M1846 Army kammerlader
The M1842 kammerlader was more or less an experimental model and there were only produced 400 + 100 of it. After some experience with it, a number of details were corrected and the new model M1846 was put in production.
The M1846 seems very similar to the M1842, but is really just about all different. The easiest difference to spot, is the hammer. Although the section that hits the percussion cap still is very small compared to the later models – round with a diameter of 8 mm, the handle of the hammer is a lot wider and is flat on top, the M1842 has more of a ridge. The picture to the right shows a M1849 at the top, then a M1846 and a M1842. Click the pictures to get them larger.
The stock has the same straight line from the trigger guard to the butt plate as the M1842, but the butplate is thicker and goes down in an almost 90 degree angle from the top of the stock. The brass bands are thicker on the M1846 than the M1842, the threads on all screws are a lot deeper etc. etc. On the M1849 (the top one on the picture to the left) and later models for the army, there is a slight curve between the trigger guard and the butt plate. You might also notice that there is a difference on the angle of the butt plate from the M1842 (the bottom rifle on the picture) and the others.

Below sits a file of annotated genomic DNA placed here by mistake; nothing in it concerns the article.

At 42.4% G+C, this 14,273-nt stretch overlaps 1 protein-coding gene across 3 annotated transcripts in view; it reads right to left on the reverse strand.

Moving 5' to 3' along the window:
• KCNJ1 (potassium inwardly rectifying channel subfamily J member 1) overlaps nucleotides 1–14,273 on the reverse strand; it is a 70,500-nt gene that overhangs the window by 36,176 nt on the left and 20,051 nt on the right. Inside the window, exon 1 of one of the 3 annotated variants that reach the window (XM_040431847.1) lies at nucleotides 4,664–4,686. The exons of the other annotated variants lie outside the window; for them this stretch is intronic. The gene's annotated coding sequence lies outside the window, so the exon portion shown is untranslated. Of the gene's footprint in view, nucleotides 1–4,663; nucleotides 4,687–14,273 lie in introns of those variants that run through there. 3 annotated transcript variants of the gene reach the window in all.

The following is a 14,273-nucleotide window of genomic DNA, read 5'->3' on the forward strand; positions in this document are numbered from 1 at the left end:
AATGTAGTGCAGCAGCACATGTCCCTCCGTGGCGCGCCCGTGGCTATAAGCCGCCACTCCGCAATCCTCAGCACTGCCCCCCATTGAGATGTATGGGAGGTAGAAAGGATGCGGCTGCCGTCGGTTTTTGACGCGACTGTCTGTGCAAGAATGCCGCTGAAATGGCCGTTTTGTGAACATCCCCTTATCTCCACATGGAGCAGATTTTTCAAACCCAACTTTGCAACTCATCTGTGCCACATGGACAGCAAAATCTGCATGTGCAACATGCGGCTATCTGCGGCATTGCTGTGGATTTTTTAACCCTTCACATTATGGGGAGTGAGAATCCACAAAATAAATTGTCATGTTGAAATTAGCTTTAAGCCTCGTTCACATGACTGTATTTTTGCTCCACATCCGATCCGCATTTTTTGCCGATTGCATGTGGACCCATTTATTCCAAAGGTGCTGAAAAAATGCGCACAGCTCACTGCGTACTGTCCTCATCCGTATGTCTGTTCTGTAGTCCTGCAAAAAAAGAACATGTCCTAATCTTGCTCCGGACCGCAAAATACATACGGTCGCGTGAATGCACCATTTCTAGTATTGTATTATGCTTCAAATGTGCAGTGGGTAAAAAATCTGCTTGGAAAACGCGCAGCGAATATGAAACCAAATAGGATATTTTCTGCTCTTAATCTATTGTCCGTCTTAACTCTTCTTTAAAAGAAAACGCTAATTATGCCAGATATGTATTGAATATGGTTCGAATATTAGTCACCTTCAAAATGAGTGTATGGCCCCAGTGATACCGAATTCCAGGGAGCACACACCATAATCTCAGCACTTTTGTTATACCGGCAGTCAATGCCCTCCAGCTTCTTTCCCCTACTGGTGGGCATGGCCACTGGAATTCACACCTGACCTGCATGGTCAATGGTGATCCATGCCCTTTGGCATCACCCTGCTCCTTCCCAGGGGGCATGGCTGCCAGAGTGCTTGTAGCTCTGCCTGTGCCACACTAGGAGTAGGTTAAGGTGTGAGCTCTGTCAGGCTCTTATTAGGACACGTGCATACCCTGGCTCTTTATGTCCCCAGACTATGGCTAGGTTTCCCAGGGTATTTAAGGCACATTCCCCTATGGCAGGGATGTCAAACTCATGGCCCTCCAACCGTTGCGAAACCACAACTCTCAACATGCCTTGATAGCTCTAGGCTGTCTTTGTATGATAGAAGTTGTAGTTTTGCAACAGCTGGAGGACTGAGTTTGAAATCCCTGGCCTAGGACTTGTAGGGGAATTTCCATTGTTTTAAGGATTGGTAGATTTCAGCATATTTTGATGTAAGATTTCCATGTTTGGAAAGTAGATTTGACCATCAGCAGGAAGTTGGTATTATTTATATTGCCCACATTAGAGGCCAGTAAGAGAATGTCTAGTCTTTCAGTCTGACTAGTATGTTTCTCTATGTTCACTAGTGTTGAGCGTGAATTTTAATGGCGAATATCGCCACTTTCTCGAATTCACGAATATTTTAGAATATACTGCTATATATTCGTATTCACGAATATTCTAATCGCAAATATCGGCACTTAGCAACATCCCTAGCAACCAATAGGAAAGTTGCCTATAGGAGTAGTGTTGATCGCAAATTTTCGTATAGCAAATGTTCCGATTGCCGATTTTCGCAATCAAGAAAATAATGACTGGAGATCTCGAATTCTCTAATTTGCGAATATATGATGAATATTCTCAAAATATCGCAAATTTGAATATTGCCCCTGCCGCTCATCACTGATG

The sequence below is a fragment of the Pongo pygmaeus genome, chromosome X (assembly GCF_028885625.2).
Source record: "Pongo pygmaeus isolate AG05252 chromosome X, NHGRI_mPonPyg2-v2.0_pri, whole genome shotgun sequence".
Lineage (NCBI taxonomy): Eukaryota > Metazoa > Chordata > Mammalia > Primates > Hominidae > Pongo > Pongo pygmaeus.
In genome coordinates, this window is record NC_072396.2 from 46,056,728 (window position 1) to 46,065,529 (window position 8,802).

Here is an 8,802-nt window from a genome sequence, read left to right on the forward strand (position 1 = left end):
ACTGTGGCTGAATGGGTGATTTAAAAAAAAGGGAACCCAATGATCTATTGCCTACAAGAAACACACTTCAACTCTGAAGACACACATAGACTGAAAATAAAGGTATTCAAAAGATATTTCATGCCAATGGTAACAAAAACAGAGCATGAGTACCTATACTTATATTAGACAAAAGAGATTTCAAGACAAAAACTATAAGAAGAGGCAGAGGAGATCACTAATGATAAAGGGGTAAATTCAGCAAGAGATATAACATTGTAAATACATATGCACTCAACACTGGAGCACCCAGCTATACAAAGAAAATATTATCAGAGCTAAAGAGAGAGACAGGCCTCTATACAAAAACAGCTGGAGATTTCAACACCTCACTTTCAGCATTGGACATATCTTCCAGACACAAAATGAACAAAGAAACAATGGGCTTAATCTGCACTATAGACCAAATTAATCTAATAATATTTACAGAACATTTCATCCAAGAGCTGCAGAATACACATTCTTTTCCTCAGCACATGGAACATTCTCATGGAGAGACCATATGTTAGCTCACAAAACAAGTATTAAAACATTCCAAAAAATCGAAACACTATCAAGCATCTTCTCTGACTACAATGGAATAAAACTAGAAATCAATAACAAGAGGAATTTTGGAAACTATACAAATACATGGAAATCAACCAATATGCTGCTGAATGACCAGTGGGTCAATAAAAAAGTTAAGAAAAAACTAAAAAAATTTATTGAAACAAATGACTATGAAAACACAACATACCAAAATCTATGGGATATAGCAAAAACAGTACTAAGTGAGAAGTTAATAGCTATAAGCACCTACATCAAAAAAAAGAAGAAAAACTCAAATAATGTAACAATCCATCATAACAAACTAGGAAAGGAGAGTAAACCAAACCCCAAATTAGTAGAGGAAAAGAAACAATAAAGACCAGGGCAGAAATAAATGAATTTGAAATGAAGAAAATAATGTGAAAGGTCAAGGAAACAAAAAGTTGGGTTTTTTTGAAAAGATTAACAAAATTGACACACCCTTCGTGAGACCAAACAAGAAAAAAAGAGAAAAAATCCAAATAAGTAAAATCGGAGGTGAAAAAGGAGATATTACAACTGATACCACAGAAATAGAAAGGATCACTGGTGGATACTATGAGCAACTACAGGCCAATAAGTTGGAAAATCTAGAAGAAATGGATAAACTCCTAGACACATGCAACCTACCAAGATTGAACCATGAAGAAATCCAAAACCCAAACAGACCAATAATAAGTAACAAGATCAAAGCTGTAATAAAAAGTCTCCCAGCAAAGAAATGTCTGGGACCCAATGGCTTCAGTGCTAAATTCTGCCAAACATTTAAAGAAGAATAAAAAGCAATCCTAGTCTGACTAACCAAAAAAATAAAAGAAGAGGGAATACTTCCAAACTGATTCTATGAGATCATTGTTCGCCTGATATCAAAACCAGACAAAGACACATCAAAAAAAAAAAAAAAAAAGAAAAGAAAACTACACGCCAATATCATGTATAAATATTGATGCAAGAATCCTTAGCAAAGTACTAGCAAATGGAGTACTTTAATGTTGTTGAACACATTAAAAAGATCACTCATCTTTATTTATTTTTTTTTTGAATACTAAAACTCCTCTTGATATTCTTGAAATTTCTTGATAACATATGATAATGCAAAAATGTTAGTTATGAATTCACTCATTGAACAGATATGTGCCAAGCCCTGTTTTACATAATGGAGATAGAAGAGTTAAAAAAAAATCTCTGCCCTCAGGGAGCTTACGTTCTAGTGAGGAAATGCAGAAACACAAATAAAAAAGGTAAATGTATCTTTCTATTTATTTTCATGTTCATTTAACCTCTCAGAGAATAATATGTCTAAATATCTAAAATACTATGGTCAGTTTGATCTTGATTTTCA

There were produced some 6000 of the M1846 kammerlader rifle – 3000 at Kongsberg. Crause in Hertzberg and Francotte in Liege produced an additional 1500 each. The difference in markings etc. is shown under the M1849 kammerladers.
Most of the M1846 saw a lot of use and they are often pretty worn compared to the later kammerlader models. The M1846 with the original rear sight is extremely scarce. The rifle at the top of the page is a M1846/55, where the rear sights has been moved forwards and attached with a ring round the barrel. The picture to the left shows the original rear sight in comparison to the M1855 sight.
When changed in 1855, the two screws holdig the little plate behind the chamber and under the original sight were kept – different from all later models of the 18 lødig (16,7 mm) army kammerlader.
Click the pictures to make them larger.